WINDHOEK – The Rights for All Movement (RAM) helpline for the Lesbian, Gay, Bisexual, Transgender and Intersex community has been inundated with calls for various respondents from this key population group according to its director, Wendelinus Hamutenya.
Key populations are people who inject drugs, men who have sex with men, transgender persons, sex workers and prisoners and face much higher rates of HIV and AIDS than the general population.
The cases being handled by the helpline range from alleged rape to children who are disowned by their families due to their sexual orientation.
RAM operates throughout the country with offices in the Society for Family Health (SFH) building.
“We have lot of cases from the Lesbian, Gay, Bisexual, Transgender and Intersex (LGBTI) community. We have 180 cases of which some were reported to the Namibian police especially those of rape,” Hamutenya told New Era a week ago.
Cases of gay men who were raped were referred to the police while a case of unfair workplace treatment was reported to the Ministry of Labour involving a same-sex male reportedly discriminated by his colleague at work. Other cases were those of children disowned by their families due to their sexual orientation and those of people struggling to accept their sexuality.
“There was a need for us (RAM) to have a helpline for those who cannot help themselves. In cases of rape and brutality we refer it to the police but we are behind those individuals full time,” Hamutenya, the first Mr. Gay Namibia (2011) titleholder said.
According to Hamutenya there is an employee who is gay or lesbian but due to lack of legal framework to protect this group from discrimination in the workplace, “they are side-lined from being promoted, mistreated and are forced to wear what they say is uncomfortable’’.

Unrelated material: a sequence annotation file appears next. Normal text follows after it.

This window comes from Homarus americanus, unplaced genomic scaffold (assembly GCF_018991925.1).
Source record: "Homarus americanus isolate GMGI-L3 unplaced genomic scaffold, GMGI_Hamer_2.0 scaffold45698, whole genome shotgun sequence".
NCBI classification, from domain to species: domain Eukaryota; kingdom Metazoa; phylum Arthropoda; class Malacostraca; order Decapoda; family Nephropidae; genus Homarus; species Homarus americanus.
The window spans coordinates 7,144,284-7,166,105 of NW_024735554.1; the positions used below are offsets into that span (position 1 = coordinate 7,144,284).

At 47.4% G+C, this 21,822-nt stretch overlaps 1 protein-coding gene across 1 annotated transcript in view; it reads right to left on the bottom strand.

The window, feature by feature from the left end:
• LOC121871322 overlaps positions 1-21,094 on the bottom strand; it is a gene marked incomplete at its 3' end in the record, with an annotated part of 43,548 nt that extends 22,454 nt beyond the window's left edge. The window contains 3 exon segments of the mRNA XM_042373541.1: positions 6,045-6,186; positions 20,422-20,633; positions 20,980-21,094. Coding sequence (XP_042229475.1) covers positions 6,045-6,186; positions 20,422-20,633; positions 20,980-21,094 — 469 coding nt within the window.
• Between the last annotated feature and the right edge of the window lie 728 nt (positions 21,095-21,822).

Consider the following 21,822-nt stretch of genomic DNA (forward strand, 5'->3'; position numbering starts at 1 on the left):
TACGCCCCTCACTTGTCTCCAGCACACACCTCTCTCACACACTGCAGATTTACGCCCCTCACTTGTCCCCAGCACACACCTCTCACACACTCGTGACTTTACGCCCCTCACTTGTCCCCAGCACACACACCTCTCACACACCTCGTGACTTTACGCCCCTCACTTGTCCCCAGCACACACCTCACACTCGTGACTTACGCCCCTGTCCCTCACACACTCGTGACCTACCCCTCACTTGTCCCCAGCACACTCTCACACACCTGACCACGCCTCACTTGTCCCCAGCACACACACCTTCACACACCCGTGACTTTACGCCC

Article 10 of the Namibian Constitution pertaining to Freedom and Discrimination clearly states all Namibians shall be equal before the law and that no Namibian may be discriminated against on the grounds of sex, race, colour, ethnic origin, creed or economic status.
“The gay employee was discriminated by his colleague and the two fought at work but only him was suspended and we have laid a case of unfair labour practice with the Ministry of Labour,” said Hamutenya who called for an amendment in the Labour Act.
In cases of children been disowned by their parents, Hamutenya says his organisation has spoken with parents about the issue, in some cases parents also discontinue the children’s tuition fees.
He said there is a need to accommodate disowned children at the safe house, adding that when more funding is available they will look into opening a safe house to cater for them. Three young men are said to have committed suicide since last year due to parents not accepting their sexual orientation.
Hamutenya also met Inspector-General of the Namibian Police Force, Sebastian Ndeitunga to discuss some of the challenges faced by the LGBTI community in the country.
RAM was founded in 2011 by Hamutenya and Dr. Johnson Claasen. It is a GBTI (Gay, Bisexual, Transmen and Intersex) and Men having sex with Men (MSM) human rights-based organisation advocating for the rights of these population groups to be heard.
It aims to address, redress and arrest homophobia in the country and promote equal rights regardless of sexual orientation, provide public visibility and educate the public on sexual diversity as well as tolerance. It also offers information on HIV/AIDS, safe sex. Its mission is to also draw together those from sexual minorities through sports and cultural activities. Calls to the helpline have increased as the word about it spread since it was launched last July.